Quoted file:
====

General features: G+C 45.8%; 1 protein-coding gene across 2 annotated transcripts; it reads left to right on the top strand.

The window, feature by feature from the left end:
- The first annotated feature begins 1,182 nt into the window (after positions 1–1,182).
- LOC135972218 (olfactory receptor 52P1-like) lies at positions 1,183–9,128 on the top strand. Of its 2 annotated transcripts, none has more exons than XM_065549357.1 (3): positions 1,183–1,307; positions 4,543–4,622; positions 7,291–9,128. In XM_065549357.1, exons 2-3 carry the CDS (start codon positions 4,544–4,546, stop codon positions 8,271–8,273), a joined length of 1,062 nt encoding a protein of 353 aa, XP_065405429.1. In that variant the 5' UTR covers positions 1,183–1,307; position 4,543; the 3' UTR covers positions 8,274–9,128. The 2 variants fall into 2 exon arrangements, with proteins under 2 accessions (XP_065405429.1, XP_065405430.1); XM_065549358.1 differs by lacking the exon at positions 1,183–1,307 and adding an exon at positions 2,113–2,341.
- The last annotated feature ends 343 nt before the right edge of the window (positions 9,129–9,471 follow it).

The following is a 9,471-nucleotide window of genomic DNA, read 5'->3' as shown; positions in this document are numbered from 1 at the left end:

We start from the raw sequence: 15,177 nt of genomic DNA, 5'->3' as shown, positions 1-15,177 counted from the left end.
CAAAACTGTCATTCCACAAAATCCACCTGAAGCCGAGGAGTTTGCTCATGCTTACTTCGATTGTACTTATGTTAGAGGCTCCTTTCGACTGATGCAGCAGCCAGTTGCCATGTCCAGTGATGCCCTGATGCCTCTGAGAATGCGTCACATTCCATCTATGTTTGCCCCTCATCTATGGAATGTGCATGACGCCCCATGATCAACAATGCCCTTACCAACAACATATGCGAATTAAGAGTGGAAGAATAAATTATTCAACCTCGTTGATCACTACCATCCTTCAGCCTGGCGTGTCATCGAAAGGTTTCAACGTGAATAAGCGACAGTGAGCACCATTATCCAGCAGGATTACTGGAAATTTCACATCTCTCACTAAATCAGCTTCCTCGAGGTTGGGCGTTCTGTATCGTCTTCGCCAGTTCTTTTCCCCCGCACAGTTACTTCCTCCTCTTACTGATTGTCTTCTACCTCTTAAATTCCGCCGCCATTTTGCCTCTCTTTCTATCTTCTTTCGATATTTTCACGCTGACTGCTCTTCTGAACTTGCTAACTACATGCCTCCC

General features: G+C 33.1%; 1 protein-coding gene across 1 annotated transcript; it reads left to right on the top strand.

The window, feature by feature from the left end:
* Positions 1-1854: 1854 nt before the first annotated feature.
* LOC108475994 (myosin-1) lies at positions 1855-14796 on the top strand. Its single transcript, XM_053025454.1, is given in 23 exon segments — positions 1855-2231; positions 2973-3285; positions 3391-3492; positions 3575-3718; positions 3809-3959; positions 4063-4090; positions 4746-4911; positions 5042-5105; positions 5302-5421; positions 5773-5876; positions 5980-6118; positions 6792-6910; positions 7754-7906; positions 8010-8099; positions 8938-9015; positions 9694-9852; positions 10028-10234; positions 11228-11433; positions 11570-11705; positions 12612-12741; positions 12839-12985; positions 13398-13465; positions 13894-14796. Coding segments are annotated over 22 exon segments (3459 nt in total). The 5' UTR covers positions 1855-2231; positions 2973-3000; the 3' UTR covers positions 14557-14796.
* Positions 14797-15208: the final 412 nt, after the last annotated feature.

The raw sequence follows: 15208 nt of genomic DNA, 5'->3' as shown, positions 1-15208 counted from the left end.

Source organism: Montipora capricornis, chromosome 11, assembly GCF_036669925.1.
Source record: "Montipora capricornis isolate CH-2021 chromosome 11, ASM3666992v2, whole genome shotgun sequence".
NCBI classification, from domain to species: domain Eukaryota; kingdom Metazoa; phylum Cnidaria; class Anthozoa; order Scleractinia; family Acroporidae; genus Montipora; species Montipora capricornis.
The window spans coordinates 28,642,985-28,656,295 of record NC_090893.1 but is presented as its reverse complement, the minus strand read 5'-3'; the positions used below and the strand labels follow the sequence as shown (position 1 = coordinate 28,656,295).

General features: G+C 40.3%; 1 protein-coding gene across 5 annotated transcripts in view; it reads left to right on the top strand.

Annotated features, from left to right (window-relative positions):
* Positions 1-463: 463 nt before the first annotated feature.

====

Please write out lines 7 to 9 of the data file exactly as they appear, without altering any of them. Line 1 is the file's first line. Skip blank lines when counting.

We start from the raw sequence: 15,177 nt of genomic DNA, 5'->3' as shown, positions 1-15,177 counted from the left end.
CAAAACTGTCATTCCACAAAATCCACCTGAAGCCGAGGAGTTTGCTCATGCTTACTTCGATTGTACTTATGTTAGAGGCTCCTTTCGACTGATGCAGCAGCCAGTTGCCATGTCCAGTGATGCCCTGATGCCTCTGAGAATGCGTCACATTCCATCTATGTTTGCCCCTCATCTATGGAATGTGCATGACGCCCCATGATCAACAATGCCCTTACCAACAACATATGCGAATTAAGAGTGGAAGAATAAATTATTCAACCTCGTTGATCACTACCATCCTTCAGCCTGGCGTGTCATCGAAAGGTTTCAACGTGAATAAGCGACAGTGAGCACCATTATCCAGCAGGATTACTGGAAATTTCACATCTCTCACTAAATCAGCTTCCTCGAGGTTGGGCGTTCTGTATCGTCTTCGCCAGTTCTTTTCCCCCGCACAGTTACTTCCTCCTCTTACTGATTGTCTTCTACCTCTTAAATTCCGCCGCCATTTTGCCTCTCTTTCTATCTTCTTTCGATATTTTCACGCTGACTGCTCTTCTGAACTTGCTAACTACATGCCTCCC

General features: G+C 33.1%; 1 protein-coding gene across 1 annotated transcript; it reads left to right on the top strand.